NotesFAQContact Us
Search Tips
Peer reviewed Peer reviewed
Direct linkDirect link
ERIC Number: EJ912687
Record Type: Journal
Publication Date: 2008
Pages: 9
Abstractor: ERIC
Reference Count: 18
Examining Advanced Placement Program Access and Equity for Low-Income, Latino, and English Language Learners
Jimenez-Castellanos, Oscar
Journal of the Association of Mexican American Educators, p1-9 2008
The Advanced Placement (AP) program was initiated during the early 1950's in response to growing concerns regarding the educational needs of high ability secondary school students. The Advanced Placement "Status Quo" (AP Status Quo) framework suggests that there has been an emphasis on preparing a few students while excluding the majority of students when it comes to courses. The underlining belief in the AP Status Quo framework is that only certain high school students are capable and deserving of college level rigor in high school. The status quo model asserts that AP programs should be reserved for the "best" students; to challenge them forward towards university enrollment. In other words, AP programs seem to be reserved for the "brightest and most capable" students. In contrast, the author proposes an enrichment AP model builds from a student's strengths. People, as a society, should no longer accept to blame a student's culture, language or race for the "academic rigor gap." This enrichment perspective is grounded in the belief of social justice and equity. The enrichment model requires school districts and schools to make equal representation in AP courses a minimum standard. The goal should be that all students, in particular, low-income, Latino and English Language Learners be provided academically rigorous coursework through AP programs. Ultimately, this paradigm demands that the educational system provide every child an equal opportunity to learn. The author offers research, policy and practice recommendations to further examine AP program equity and access. (Contains 2 figures and 7 tables.)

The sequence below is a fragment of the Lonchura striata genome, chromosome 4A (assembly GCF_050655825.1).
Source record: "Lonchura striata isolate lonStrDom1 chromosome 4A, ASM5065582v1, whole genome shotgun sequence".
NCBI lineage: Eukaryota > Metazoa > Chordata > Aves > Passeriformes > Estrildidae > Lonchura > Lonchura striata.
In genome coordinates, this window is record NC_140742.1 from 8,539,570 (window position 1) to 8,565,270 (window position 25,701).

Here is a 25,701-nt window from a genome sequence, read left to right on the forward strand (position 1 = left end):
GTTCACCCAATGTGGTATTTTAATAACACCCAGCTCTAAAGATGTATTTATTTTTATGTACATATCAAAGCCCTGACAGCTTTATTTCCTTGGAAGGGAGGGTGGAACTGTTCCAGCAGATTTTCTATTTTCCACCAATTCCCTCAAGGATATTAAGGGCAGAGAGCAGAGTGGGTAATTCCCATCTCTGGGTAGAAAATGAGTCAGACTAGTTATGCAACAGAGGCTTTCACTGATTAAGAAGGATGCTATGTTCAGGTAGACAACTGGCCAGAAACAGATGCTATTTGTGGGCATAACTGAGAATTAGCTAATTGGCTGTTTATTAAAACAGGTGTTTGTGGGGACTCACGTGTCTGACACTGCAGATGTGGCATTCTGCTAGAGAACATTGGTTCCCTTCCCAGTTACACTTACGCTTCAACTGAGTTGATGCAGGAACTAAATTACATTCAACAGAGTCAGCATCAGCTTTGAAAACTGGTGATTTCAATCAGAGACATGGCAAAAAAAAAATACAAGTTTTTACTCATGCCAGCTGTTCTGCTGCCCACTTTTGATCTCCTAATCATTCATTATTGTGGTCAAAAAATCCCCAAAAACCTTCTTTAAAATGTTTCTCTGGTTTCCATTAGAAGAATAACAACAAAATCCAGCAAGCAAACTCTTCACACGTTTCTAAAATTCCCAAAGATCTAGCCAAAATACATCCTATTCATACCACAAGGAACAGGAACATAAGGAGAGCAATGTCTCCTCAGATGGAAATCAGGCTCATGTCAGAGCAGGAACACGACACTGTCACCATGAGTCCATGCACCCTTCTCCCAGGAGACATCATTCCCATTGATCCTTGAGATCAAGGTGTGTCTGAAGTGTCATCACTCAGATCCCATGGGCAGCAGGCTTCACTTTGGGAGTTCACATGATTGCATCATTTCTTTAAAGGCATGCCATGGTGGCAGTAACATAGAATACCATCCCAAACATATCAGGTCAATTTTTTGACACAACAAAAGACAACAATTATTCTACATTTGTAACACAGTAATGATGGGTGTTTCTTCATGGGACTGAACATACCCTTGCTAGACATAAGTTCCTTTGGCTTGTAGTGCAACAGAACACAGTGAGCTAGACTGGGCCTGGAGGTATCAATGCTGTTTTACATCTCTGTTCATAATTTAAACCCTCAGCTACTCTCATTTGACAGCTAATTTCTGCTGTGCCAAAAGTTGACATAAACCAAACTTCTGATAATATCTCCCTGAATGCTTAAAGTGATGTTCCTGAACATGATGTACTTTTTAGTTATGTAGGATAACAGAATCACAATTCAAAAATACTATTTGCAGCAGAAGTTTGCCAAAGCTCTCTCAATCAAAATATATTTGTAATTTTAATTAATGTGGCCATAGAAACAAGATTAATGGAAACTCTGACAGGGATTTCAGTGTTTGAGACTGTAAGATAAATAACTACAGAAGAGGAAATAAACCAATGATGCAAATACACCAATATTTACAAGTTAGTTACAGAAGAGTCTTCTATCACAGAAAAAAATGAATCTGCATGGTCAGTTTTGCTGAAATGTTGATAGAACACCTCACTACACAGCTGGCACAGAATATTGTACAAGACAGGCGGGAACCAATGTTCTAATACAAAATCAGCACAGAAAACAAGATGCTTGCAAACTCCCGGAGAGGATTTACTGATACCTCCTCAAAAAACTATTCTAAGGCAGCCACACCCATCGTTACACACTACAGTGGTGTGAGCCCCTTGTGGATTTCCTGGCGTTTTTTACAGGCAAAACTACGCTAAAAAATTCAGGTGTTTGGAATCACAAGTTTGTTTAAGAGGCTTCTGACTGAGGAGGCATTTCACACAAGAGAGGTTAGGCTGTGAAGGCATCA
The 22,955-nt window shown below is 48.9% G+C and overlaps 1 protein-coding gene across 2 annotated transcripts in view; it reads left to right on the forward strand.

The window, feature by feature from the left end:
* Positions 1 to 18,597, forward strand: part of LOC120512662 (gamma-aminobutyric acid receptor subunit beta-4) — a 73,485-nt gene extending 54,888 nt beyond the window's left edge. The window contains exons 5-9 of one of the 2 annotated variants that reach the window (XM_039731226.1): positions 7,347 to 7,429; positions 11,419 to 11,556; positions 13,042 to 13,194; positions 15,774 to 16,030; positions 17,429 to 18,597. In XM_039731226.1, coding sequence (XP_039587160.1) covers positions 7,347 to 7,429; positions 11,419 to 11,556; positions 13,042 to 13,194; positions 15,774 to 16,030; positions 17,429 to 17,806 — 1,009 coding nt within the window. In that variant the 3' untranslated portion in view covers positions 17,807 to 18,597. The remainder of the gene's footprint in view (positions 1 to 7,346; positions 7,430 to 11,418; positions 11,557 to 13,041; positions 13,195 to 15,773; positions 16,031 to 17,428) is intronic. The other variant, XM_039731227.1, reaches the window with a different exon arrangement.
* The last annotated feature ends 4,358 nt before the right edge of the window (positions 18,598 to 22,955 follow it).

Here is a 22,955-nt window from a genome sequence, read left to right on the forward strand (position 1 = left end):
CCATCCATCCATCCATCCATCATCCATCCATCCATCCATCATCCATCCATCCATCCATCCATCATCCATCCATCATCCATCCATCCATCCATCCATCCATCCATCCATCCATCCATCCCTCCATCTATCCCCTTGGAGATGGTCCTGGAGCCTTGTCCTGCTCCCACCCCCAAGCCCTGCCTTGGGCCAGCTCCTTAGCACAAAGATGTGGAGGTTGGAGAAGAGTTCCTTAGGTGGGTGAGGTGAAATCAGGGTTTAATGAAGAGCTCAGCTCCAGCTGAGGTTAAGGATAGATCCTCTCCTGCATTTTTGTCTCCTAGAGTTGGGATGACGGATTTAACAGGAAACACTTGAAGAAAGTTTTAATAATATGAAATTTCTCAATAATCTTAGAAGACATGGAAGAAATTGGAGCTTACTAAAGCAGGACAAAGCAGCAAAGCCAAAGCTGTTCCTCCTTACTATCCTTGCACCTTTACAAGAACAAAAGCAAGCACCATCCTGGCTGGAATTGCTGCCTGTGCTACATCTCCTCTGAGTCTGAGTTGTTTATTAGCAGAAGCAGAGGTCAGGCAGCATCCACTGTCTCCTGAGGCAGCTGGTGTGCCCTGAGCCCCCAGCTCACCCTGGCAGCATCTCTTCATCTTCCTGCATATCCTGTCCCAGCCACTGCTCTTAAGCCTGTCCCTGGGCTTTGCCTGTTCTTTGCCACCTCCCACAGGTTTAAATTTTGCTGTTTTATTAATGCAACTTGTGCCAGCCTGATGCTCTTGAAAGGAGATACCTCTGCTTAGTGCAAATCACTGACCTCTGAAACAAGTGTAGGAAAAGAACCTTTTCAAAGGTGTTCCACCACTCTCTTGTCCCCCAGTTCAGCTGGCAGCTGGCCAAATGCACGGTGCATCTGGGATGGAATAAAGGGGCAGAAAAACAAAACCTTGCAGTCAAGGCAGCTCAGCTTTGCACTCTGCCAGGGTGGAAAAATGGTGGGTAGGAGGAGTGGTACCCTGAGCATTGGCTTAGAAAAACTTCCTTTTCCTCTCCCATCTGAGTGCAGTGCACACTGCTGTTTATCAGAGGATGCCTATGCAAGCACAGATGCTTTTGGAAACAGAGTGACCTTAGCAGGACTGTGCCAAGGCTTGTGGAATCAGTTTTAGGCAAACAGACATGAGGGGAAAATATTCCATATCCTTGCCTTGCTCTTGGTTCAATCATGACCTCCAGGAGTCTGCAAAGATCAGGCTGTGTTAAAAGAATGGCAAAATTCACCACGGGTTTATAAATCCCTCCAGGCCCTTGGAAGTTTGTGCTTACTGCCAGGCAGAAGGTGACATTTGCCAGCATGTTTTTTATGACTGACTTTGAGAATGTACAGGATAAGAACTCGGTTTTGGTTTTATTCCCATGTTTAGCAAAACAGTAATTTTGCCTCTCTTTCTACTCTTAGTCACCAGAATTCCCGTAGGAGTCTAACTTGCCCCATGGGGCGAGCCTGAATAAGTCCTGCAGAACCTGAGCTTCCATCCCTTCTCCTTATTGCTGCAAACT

Association of Mexican American Educators. 634 South Spring Street Suite 908, Los Angeles, CA 90014. Tel: 310-251-6306; Fax: 310-538-4976; e-mail:; Web site:
Publication Type: Journal Articles; Reports - Research
Education Level: High Schools
Audience: N/A
Language: English
Sponsor: N/A
Authoring Institution: N/A